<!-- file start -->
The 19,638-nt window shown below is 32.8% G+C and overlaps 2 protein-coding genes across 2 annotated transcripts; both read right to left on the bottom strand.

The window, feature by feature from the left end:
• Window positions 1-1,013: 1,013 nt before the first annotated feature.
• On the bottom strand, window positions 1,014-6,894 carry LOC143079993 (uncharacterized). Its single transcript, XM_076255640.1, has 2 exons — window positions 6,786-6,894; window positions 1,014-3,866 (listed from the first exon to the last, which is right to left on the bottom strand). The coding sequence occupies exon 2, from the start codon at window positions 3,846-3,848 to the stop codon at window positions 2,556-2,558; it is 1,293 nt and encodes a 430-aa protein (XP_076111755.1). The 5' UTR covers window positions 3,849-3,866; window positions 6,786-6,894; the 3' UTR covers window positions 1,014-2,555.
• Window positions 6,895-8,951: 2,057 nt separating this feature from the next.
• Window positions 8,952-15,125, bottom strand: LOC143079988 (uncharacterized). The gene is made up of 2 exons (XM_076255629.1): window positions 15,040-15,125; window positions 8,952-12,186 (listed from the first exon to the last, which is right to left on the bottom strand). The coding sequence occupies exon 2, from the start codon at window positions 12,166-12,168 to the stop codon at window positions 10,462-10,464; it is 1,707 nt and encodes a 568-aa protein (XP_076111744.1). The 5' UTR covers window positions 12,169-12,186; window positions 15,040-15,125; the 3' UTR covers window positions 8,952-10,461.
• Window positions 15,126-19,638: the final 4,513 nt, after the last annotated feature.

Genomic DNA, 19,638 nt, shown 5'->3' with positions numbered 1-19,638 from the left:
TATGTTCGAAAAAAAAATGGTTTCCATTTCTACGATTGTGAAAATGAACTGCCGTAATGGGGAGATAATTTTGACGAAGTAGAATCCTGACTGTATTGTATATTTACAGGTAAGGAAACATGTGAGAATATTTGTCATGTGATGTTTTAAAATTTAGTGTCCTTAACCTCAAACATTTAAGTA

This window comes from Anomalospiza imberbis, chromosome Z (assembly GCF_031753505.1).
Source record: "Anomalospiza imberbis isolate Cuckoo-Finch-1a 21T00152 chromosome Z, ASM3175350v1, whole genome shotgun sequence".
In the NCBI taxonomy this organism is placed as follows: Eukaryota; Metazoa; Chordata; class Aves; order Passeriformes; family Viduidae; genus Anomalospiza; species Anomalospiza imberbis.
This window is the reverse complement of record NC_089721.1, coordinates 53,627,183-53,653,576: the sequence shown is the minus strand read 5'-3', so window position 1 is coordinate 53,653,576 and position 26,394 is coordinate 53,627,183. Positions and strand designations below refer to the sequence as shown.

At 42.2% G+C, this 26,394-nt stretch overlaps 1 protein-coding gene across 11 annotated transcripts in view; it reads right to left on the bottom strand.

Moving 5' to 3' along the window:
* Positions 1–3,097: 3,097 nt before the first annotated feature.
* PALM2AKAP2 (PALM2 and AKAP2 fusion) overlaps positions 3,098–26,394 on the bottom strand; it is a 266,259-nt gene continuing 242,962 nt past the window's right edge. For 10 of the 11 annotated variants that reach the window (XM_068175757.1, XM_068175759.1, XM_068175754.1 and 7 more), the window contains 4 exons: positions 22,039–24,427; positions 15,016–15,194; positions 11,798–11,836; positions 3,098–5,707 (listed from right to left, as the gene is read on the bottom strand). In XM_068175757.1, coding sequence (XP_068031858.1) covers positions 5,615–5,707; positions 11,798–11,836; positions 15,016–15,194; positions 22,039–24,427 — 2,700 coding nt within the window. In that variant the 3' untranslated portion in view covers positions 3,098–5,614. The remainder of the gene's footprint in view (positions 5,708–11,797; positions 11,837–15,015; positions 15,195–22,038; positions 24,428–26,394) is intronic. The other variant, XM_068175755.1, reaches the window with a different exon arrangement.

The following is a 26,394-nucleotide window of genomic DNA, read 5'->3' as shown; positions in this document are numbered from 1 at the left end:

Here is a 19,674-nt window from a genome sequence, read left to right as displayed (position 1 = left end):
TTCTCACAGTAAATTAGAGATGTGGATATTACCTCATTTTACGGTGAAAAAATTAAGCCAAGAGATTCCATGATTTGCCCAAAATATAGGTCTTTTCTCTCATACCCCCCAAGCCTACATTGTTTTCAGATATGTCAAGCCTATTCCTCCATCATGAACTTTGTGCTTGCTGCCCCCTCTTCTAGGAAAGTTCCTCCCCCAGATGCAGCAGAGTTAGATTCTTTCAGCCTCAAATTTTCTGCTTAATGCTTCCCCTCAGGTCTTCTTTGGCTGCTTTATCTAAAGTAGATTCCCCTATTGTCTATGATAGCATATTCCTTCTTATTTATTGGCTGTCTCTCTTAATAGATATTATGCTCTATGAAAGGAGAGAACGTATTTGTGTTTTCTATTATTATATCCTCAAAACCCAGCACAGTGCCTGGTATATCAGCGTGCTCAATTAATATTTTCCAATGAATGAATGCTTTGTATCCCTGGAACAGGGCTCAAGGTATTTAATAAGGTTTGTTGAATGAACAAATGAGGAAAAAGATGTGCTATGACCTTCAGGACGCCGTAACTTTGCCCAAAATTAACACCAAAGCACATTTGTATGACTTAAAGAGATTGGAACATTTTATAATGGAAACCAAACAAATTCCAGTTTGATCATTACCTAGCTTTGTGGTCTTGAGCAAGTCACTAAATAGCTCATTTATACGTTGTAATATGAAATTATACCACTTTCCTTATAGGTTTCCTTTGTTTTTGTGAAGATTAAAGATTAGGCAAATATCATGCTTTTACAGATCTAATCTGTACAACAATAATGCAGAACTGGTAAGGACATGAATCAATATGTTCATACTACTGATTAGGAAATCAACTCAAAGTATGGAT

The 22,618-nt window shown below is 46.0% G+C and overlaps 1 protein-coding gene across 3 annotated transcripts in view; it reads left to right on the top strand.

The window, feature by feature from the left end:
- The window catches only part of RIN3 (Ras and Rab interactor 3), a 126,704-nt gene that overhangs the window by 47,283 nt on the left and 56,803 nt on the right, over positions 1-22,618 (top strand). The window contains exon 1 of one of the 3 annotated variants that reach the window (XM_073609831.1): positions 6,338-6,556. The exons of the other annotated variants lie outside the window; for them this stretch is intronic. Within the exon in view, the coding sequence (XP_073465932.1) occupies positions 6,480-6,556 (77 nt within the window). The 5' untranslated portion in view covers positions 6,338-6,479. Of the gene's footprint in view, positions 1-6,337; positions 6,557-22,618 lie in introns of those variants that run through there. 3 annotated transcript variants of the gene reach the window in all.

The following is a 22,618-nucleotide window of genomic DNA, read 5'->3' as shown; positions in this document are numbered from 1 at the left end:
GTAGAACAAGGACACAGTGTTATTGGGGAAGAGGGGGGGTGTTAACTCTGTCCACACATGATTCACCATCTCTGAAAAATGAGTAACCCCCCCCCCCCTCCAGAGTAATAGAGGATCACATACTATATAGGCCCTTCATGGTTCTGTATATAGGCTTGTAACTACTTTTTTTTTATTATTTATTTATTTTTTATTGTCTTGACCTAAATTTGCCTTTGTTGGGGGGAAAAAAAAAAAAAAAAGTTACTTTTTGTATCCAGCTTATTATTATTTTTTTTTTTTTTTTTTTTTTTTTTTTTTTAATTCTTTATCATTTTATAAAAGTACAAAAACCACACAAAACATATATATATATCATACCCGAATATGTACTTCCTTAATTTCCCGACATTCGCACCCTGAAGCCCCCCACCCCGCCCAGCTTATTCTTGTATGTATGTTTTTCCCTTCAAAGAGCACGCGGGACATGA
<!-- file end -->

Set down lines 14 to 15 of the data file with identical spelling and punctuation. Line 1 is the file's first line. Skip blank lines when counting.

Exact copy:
At 42.2% G+C, this 26,394-nt stretch overlaps 1 protein-coding gene across 11 annotated transcripts in view; it reads right to left on the bottom strand.

Moving 5' to 3' along the window: